For an unusual mix of ghosts, Ripon Prison in Yorkshire (England) stands alone. Here’s what to know before you go.
I became interested in Ripon’s ghosts when Most Haunted’s Season 19 took viewers into haunted Ripon Prison and Police Museum. It’s a compelling site.
Ripon Prison’s Enduring History
The Ripon Prison – originally known as Ripon Liberty Prison – dates back to the 17th century. The current building was the prison site from around 1816 – 1878.
After the enactment of the Prison Act of 1877, the building was empty for about nine years. Then, it became the local police constabulary station through 1958.
It became a museum and visitor attraction around 1984. Today, it offers many opportunities for ghost hunters.
Ripon’s Ghosts – George, Mary, or Margaret
From my current research, no reported ghost has a specific name and history that can be verified.
Several researchers reported a spirit called “George.” (That seems to be a surprisingly popular name among British ghosts.) He’s described as a warder, not an inmate.
Note: When addressing prison ghosts, try using both “warder” and “warden.” The former is an older term and more popular in Britain, especially in connection with prisons.
However, warder’s secondary meaning (in history) includes “a truncheon or staff of office or authority, used in giving signals.” (ref. Dictionary.com) So, a warden might carry a warder, and a “watch out for the warder!” message might be more about an impending assault than a prison guard.
Another spirit is called Mary, Meg, or Margaret. She’s too young to have been a prisoner, unless she was there with her mother. (In past centuries, babies and very young children might be in a cell with their mothers, particularly if there was no one else to take care of the child.)
Deceptive and Dangerous?
Always be cautious when a prison ghost claims to be very young. In some cases, the spirit is actually malicious. (Remember: Prisons held criminals.) That spirit may be hoping you’ll drop your guard/protection, and he (or she) can achieve viciously self-serving goals.
At Ripon Prison, something very dangerous – possibly not a ghost, but something much darker – might be loose.
One of the most useful triggers I’ve found in my research was the 2013 opening of an exhibit of photos of “lady prisoners,” at Ripon Prison.
Link: The wanted Victorian women: History mugshots reveal the cunning faces of England’s Nineteenth Century bad girls.
From my experiences, images of possible ghosts – especially unsavory men and women from the past – can leave an imprint. This can trigger a residual energy haunting, or even give the ghost a reason to actively haunt that location. (After all, people see him or her there.)
In the case of Ripon Prison, those photos may help investigators match ghostly figures and apparitions – as well as psychic impressions – to specific faces and names.
Good Guys and Bad Guys?
A casual survey suggests that Ripon Prison’s ghosts are an equal mix of prisoners and wardens or police officers.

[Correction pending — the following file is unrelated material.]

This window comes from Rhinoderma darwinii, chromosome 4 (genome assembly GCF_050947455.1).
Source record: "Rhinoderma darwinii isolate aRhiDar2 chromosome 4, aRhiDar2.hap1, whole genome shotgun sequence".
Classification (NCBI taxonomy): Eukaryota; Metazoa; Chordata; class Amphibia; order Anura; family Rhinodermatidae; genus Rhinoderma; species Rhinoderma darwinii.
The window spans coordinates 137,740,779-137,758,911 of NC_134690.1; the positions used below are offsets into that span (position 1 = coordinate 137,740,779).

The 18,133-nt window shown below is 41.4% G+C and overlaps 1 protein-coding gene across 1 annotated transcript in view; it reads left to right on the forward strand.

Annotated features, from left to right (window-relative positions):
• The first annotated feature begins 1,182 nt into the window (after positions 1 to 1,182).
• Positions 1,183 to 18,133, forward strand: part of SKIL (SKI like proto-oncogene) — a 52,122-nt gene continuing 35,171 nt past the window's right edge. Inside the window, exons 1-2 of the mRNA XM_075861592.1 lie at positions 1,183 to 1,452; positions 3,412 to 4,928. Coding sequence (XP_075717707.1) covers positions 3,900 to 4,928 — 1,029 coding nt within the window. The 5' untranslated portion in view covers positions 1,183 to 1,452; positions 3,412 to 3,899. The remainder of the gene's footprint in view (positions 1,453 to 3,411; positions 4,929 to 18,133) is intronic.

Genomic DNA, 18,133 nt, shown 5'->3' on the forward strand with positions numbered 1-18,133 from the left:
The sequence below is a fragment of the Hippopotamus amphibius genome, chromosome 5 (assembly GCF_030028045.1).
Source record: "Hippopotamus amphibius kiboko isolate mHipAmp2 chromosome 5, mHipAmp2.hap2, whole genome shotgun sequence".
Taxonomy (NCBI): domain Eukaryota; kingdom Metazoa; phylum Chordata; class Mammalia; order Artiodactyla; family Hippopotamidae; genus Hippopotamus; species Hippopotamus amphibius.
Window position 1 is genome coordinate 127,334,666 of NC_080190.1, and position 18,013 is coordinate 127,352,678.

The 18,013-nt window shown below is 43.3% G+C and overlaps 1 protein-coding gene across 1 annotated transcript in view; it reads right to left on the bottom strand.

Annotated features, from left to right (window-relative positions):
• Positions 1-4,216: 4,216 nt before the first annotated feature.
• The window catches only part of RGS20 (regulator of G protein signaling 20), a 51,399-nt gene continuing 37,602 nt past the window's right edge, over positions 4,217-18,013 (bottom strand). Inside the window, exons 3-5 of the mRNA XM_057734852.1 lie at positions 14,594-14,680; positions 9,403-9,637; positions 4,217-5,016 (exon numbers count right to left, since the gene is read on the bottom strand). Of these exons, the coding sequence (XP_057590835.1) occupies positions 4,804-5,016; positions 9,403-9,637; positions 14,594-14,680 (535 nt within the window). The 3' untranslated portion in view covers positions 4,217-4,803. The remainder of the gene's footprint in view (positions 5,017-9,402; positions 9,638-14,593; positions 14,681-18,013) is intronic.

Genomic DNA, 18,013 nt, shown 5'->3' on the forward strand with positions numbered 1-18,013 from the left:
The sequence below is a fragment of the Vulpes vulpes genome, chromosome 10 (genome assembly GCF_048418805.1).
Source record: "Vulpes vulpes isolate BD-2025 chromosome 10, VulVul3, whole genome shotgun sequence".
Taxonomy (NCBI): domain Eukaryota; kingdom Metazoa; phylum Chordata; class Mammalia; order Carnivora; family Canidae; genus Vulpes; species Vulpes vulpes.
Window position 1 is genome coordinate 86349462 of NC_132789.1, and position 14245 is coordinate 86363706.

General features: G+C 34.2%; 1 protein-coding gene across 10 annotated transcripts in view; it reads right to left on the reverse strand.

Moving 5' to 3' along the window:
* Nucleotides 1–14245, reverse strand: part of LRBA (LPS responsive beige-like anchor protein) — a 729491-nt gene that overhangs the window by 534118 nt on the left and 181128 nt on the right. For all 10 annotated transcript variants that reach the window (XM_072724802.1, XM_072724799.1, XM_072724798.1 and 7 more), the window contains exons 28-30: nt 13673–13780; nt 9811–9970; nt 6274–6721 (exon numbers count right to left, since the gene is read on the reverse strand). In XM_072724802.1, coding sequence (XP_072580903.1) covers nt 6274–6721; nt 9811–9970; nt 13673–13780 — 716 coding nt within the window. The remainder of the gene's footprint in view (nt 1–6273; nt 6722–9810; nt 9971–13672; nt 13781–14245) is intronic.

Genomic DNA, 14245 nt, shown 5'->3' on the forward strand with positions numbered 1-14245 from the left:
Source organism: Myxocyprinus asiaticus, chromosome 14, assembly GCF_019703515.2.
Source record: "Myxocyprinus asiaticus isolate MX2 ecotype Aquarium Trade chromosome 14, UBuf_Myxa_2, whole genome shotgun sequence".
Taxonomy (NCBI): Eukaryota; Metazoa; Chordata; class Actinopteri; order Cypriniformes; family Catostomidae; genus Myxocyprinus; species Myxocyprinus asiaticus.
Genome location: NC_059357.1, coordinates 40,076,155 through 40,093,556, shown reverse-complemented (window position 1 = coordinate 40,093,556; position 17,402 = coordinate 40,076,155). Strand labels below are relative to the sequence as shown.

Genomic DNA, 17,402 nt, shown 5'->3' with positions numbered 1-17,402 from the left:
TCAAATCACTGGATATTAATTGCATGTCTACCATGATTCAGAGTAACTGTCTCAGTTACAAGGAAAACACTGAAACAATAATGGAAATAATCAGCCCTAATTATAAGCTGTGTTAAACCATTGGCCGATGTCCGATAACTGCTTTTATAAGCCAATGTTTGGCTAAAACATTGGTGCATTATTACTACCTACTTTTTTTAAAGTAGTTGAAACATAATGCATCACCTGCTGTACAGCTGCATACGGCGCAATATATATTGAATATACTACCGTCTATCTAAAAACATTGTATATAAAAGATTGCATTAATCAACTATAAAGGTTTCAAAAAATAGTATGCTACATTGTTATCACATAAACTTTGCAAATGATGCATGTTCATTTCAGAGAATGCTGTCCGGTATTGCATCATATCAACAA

In most prisons I’ve investigated, the ghosts were mostly prisoners or mostly wardens and guards, not in equal number.
Ripon Prison is the first haunted jail to break that rule.
If you’ve been to Ripon Prison and Police Museum, I hope you’ll leave a comment with your observations.
A Tidal Wave of Emotions
Note: Remember that many hauntings are related to extreme emotions and feelings.
So, at any prison, you may feel a mix of power and self-righteousness (wardens) or a wave of fear and sorrow (innocent or regret-filled prisoners).
You may get better results if you use questions that show admiration (for spirits reliving their glory days) or sympathy (for those unjustly jailed).
In-between, you might start with a comment like, “What great patience you’ve had.” Or, “Such forbearance!”
If you’re hoping to record some EVP, those kinds of comments might prompt responses from either a proud jailer or a miserable prisoner.
Ripon Ghost Reports and Risks
Ripon Prison and Police Museum seems very active and offers many kinds of ghostly encounters.
- Footsteps where no one can be seen
- EMF spikes, including some that respond to yes/no questions
- A screw (prison machine) that turns by itself and makes loud metal-on-metal noises (Reported by Simply Ghost Nights)
- Physical manifestations, such as objects moving on their own, including table tipping.
However, since Ouija boards and dark rituals have been used at Ripon Prison – in recent years, and possibly while the building was empty – be sure to use strong spiritual protection for yourself and your team.
The Grantham Connection
Also, before visiting Ripon Prison, research Thomas de Grey (1781–1859), 3rd Lord Grantham, the designer of the cell block. Sometimes, designers and architects leave their own imprint (or even revisit) sites they’ve built. That’s doubly true when the designer’s name is permanently visible on the building. (See the plaque in the photo, above.)
I’d also explore ghost stories and anomalies reported at Newby Hall, Grantham’s home, and look for connections. I’d especially look for references to “alchemy” associated with Newby Hall or Grantham.
Note: The most famous (or infamous) “ghost” of Newby Hall is from the 1963 photo by the Rev. F. K. Lord. To me, it looks like the photo was altered or it’s a double exposure. (Photo analysis in the 1960s wasn’t entirely reliable.)
Link: The Ghost of Newby Hall
However, the photo’s provenance prevents me from dismissing it altogether.
Take a Virtual Tour
Here’s a short YouTube video that shows the Ripon Prison building. As an investigator, I note at the amount of metal (which can hold residual energy) and the age of this building. Also, all prison sites feature “trapped inside” and “you can’t leave here” cues.
To me, Ripon Prison and Police Museum looks like a great place for a ghost vigil… as long as you take adequate precautions, of course.